Archive for military dog

Military police honor K-9 team member

Posted in Marine dog teams with tags , , , , , on July 4, 2009 by wardogmarine
MCB QUANTICO, Va. (June 18) — Santo, a military working dog stationed here at Quantico, was awarded a Navy Achievement Medal at a ceremony on June 18.The same traits that led to his success as a working dog, combined with the ravages of old age, led to the sad decision to euthanize the dog.

His aggressiveness and brute strength make him too risky to be put up for adoption. Santo was euthanized on June 19 due to the extent of his ailments.
MWD Santo
Military Working Dog Santo, a patrol and explosive detection dog with Military Police Company, Security Battalion, received a Navy Achievement Medal June 18 for his extensive work both here and as the first MWD deployed from here. Cpl. Richard Bock, dog handler with Military Police Co., Security Bn., here, accepted the award for Santo. Bock had been taking care of Santo since his former trainer left Security Bn. following he and Santo’s second deployment.

The 129-pound German Shepherd, born in Czechoslovakia, became the first military working dog to deploy from Marine Corps Base Quantico in 2004 when he was sent to Iraq.

Staff Sgt. Dana L. Brown, the kennel master at MilitaryPolice Company, Security Battalion, chose Santo and his handler, Cpl. Donald R. Paldino, because of how well they worked together.

‘‘[Santo] and his handler were an incredible team. They spent four years together and were a solid team all around,” said Brown.

While at MCB Quantico, Santo performed more than 20,000 vehicle searches, 85 health and comfort inspections and 42 building searches. His nose also helped Marines in Iraq when he found a large weapons cache consisting of more than 2,000 7.62 rounds, 20 mortar rounds, 12 rocket propelled grenade rounds and various other bomb-making materials. He earned a reputation as the ‘‘most feared dog in the kennel.”

‘‘I trusted him just as much as I trusted any other Marine. When things go bad people have uncontrollable thoughts [about the situation]; a second of hesitation,” said Paldino, now a civilian working as the director of K9 operations for S.E.A.L. Security Solutions, a private security firm. ‘‘Most dogs don’t have that reaction, there’s no second thought. It’s ‘do it because you’re told to do it, do it because you want to do it and that was the bottom line.’”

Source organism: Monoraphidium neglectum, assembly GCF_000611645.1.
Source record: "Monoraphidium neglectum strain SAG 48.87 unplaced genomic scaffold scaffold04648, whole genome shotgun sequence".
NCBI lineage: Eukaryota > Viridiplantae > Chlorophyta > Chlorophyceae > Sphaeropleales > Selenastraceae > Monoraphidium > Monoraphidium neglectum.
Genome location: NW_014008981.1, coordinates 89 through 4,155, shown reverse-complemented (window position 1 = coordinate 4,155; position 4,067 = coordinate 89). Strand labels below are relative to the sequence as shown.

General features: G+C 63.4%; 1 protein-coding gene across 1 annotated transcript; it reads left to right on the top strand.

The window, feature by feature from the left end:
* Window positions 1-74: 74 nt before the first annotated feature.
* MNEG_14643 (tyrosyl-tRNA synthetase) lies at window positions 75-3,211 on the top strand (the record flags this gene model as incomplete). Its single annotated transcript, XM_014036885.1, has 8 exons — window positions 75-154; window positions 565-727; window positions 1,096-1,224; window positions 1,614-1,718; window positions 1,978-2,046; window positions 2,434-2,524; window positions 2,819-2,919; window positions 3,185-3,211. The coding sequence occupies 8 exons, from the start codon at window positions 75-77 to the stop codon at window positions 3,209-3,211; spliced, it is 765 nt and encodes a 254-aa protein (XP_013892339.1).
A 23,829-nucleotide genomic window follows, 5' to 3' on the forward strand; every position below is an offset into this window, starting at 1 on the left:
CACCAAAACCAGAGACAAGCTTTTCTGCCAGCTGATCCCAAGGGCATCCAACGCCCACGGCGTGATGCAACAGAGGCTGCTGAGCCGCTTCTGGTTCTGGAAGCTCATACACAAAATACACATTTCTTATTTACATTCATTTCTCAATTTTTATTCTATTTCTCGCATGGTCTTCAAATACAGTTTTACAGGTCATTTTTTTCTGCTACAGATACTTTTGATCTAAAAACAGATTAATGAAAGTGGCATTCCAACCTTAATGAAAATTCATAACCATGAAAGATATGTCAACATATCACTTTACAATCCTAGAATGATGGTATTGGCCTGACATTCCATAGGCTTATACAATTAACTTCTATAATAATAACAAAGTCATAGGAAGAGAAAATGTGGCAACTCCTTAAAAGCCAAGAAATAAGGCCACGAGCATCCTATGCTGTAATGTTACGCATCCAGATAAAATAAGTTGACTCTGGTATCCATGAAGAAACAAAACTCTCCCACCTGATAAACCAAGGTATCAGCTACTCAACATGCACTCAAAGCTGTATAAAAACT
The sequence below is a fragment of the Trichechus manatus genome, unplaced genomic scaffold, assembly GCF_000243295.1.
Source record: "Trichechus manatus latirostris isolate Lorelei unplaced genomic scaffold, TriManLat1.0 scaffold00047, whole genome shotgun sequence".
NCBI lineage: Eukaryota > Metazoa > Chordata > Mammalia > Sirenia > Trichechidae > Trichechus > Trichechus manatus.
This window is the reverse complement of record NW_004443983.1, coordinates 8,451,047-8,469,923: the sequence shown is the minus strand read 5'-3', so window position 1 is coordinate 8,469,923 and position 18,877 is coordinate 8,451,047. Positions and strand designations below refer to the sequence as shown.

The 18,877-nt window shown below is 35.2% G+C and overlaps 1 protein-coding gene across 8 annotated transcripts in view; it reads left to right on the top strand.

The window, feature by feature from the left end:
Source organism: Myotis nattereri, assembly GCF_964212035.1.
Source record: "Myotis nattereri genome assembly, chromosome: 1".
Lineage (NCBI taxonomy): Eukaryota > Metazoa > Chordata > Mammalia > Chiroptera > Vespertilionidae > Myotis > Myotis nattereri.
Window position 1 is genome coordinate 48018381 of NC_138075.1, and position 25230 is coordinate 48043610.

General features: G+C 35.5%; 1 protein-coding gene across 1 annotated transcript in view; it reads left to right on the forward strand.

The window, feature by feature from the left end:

Santo’s exceptional sense of smell and aggressive nature gave the Marinesdeployed with him the confidence to complete the mission while patrolling the streets of Fallujah.

‘‘I felt more secure [with Santo] – more importantly – I think the people I was attached to felt more secure,” said Paldino, of Oxford, Mass. ‘‘He had an unbelievable nose; he was really good at finding explosives. He gave everybody a sense of security, not just me.”

A hip injury slowed Santo down after his first deployment but not enough to keep him from returning to Iraq in 2006 to help support the troops in Ramadi.
Cpl. Donald R. Paldino, an MP attached to 2nd Battalion, 1st Marine Regiment, gives his partner, Santo, a 4-year-old Czechoslovakian Shepherd, time to stretch his legs at an outpost near Fallujah, Iraq. Paldino ensures Santo stays cool despite the Iraqi heat, 16 July 2004.

Hip dysplasia, a common cause of arthritis in canine, and lumbosacral disease, a condition where the nerves and spinal cord become compressed as they pass through the lower spine, set in following Santo’s second deployment. The ailments made it difficult for him to move around, said Brown. These injuries kept Santo from deploying again. Also, the same traits that earned Santo his NAM lead to his untimely death.

‘‘We’ve been taking him out and grooming him, getting him some exercise [since his last deployment],” said Cpl. Richard Bock, who has been in charge of taking care of Santo since Paldino left Quantico.